The music in the coffee shop where I’m currently writing is too loud, making it harder to let the words flow through my fingers. The coffee grinder adds to the chaos, the noise swirling around my head and through my being, jangling apart my thoughts. It’s time to move to a quieter spot to make space for the story that is floating just beyond my fingers. To Summon the Sacred.
There is an older man sitting at the table just in front of me, grey wiry hair sprouting sporadically from the top of his head and growing in a bushy ring like an elderly monk in need of a haircut. He has a beard to match and wire framed glasses perching on the end of his nose. He’s reading a well-marked book, with many curling pink, orange and yellow post-it notes marking the pages. Occasionally he reaches for his black leather journal and makes notations in pencil. I wonder what he’s working on, what story is being written.
Beyond him is a younger man scrolling through his phone, an open laptop on the table in front of him. He’s joined by what could be his mother, who is slowly and deliberately writing on a folded piece of paper. So many stories. We are each living inside the stories of lives that we are creating moment by moment by moment, intersecting and bumping into each other. Physically and energetically. Unspoken connections sharing the experience of this physical existence.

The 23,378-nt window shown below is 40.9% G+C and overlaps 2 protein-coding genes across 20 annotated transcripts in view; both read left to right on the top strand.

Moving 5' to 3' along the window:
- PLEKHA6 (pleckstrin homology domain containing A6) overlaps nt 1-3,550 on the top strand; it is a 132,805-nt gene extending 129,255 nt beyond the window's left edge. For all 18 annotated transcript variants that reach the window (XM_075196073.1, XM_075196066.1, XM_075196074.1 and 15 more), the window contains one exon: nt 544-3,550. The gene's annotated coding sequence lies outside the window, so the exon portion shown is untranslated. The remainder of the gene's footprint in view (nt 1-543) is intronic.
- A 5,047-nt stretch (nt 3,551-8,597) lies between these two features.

I’m writing the story of my life, or rather, one thread that weaves through my tapestry. As I write and explore and examine, something slowly rises to the surface of awareness, the realization that it’s time to move. This recognition both scares, thrills and saddens me all at the same time. Emotions can be messy and mixed up like that. I’ve lived in this house the longest I’ve lived anywhere and my roots grow deep, it’s going to be hard to leave.
As I clean and declutter I consciously bless and fill my house with loving energy, preparing and polishing it for the new family that is waiting in the wings.
As I wander through my garden, I stop for a while and talk to my favourite trees and plants, thanking them for their presence and telling them that a new family will soon be enjoying them. I notice them with new eyes and a sad/glad heart.
Caroline Myss says, “The inability to accept the natural cycle of change interferes with the growth and that interferes with health. It is impossible to stop the process of movement and growth. A negative response to change will produce negative growth. A seedling eventually requires transplanting to a larger pot. If this need for change is not acknowledged, though the plant may fight desperately for its life, it will die, never having reached its full maturity – we are no different.”
I’m getting ready to repot myself. May the new family that is destined to live here love the land and the plants and trees as much as me.